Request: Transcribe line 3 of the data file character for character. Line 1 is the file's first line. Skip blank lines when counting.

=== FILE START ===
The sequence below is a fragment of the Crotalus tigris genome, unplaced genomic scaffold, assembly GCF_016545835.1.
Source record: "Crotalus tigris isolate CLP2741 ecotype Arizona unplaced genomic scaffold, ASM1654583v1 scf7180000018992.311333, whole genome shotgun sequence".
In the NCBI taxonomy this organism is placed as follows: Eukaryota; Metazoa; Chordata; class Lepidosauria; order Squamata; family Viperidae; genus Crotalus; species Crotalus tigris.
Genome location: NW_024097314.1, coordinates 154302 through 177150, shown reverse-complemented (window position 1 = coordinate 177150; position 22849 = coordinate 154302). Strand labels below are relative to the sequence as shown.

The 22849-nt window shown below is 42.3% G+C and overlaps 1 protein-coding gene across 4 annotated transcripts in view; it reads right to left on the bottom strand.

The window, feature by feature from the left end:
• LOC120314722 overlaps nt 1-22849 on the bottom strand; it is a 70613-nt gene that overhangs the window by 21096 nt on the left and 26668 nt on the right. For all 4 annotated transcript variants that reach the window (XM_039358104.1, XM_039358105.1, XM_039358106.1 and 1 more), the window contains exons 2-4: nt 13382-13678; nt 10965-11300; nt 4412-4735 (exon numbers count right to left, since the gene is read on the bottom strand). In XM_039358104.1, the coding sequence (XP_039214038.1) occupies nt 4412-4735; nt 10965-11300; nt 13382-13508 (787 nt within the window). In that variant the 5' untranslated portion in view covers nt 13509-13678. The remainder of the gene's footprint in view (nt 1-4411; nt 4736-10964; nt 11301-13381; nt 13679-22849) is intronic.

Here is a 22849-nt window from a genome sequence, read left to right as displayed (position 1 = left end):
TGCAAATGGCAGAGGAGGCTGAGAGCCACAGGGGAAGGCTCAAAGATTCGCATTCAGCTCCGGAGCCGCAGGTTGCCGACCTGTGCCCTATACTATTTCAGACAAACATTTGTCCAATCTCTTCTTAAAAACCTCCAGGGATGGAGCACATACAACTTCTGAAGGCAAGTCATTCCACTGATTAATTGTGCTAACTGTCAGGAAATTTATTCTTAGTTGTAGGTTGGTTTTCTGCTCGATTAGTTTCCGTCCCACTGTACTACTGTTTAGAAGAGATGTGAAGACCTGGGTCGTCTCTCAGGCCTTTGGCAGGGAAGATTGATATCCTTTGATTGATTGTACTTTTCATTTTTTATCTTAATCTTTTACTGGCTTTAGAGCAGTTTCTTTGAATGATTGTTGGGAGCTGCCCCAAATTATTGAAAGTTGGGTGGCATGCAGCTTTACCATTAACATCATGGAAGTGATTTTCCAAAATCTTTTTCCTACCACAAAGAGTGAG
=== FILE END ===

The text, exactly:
In the NCBI taxonomy this organism is placed as follows: Eukaryota; Metazoa; Chordata; class Lepidosauria; order Squamata; family Viperidae; genus Crotalus; species Crotalus tigris.